Early in 2007, we notched up another glorious win. Nathan Merritt and Paul Mellor both scored in the first half for a 12-6 lead at the break, and it only got better from there. Merritt crossed in the comer just after halftime following a superb chip over the defence when completely hemmed in on the sideline.
Tries to Fa'alogo and Nigel Vagana added further polish and we ended up cruising to a 31-6 win. In 2009, we met them in Round 11; Parramatta lingering in 13th position with just three wins all season, Souths still in the running for the finals and buoyed by a sensational last play of the match win against the Tigers the previous week.
The momentum from the Tigers victory seemed to flow forward as tries to Michael Crocker and Nathan Merritt had us up by ten points after 15 minutes. But then fullback Luke Capewell dropped an absolute sitter and the Eels scored through Jarryd Hayne to close the gap to six at the half-time. Just two minutes after the break Hayne was at it again as he put Eric Grothe Jnr over for a four-pointer.
Not to be deterred, Capewell made up for his howler in the 52nd minute as he dummied through the line to score, and with Craig Wing nailing the conversion, we were back out to a 16-8 lead. The pendulum swung back their way, though, and Hayne poked his nose through to score with fifteen minutes left, before a Luke Burt penalty evened the scores at 16-all, and sent the game into Golden Point extra time.
With the rain and wind bucketing down on the ANZ turf, Hayne hit the crossbar with a field goal attempt and Burt also missed. Back in possession, we made our way downfield before an Eels error right in front of the sticks gave us a scrum feed with just seconds remaining. With the Rabbitohs set for a final field goal shot to win the game, referee Brett Suttor blew fulltime before halfback Craig Wing could pick up the ball out of the scrum. Souths fans were livid with the decision, and even the Channel 9 commentary team were baffled, with Phil Gould uttering his famous 'No, no, no, no, no!'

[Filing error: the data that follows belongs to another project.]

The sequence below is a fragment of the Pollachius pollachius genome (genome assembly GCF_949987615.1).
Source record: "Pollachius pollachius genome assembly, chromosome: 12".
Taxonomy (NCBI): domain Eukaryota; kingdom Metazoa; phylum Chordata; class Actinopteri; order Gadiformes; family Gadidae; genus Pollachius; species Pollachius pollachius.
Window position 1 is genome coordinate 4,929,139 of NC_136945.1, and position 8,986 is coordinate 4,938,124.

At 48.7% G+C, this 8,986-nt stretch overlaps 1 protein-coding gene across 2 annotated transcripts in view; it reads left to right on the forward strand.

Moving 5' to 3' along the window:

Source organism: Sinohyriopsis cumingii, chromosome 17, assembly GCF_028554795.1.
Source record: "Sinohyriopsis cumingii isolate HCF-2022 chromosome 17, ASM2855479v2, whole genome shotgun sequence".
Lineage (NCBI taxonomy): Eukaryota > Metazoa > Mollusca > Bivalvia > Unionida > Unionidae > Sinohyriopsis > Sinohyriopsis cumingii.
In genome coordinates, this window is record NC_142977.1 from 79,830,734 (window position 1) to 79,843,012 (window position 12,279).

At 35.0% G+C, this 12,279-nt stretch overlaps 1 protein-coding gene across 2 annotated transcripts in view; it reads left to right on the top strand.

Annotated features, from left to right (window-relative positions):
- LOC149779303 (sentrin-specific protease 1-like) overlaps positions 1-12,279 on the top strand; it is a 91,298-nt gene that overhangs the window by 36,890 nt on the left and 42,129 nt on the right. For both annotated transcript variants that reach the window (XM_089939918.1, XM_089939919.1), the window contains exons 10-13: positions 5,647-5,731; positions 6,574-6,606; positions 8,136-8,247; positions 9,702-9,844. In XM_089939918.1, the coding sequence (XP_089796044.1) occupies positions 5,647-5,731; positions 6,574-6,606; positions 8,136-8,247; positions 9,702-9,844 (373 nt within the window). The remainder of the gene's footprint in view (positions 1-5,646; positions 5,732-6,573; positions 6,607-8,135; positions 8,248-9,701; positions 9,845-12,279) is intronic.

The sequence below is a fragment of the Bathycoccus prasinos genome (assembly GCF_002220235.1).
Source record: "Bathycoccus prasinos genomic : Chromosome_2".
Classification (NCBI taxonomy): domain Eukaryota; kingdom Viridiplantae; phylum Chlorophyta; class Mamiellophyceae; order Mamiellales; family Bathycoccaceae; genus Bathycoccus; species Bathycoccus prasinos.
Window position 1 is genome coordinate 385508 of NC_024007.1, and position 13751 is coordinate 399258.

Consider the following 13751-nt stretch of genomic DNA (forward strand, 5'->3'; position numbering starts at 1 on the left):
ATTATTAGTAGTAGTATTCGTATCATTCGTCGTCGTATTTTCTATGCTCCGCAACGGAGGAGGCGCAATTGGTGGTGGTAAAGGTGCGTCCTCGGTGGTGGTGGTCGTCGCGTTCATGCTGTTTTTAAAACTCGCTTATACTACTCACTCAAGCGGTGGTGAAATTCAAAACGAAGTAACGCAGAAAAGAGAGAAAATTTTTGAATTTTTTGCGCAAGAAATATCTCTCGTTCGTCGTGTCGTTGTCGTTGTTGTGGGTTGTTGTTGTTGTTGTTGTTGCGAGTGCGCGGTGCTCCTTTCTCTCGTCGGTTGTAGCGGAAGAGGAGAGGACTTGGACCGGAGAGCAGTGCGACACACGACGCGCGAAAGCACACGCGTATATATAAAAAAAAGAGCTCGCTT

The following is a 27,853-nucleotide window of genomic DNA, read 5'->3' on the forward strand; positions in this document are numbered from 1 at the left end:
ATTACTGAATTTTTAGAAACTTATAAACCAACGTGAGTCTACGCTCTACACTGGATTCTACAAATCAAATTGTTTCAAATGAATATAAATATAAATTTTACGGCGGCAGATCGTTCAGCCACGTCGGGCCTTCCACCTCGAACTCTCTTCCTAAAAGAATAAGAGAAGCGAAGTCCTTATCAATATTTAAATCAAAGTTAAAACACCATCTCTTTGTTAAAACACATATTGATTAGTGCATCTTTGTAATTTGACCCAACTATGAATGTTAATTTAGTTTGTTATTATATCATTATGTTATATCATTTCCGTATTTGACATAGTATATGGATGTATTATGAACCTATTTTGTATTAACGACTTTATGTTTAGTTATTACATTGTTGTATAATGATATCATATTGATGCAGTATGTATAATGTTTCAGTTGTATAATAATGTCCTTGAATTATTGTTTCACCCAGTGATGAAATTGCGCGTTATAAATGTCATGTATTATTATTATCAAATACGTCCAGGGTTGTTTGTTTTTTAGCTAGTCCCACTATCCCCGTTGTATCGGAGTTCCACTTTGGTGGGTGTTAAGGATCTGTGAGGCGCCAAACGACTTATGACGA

That was our last ever draw in an NRL gam, and a terrible ending to an otherwise winnable match. The Eels went on a golden run that year with Hayne winning the Dally M and taking his team to the Grand Final. Our year on the other hand stuttered and stalled, eventually ending in a 10th place finish.
The next year we got a little revenge, and it tasted very sweet. We met in Round 25 at ANZ Stadium, just two weeks out from the semi-finals. Both sides needed a win to keep their finals hopes alive. For either, a loss would mean their season was over.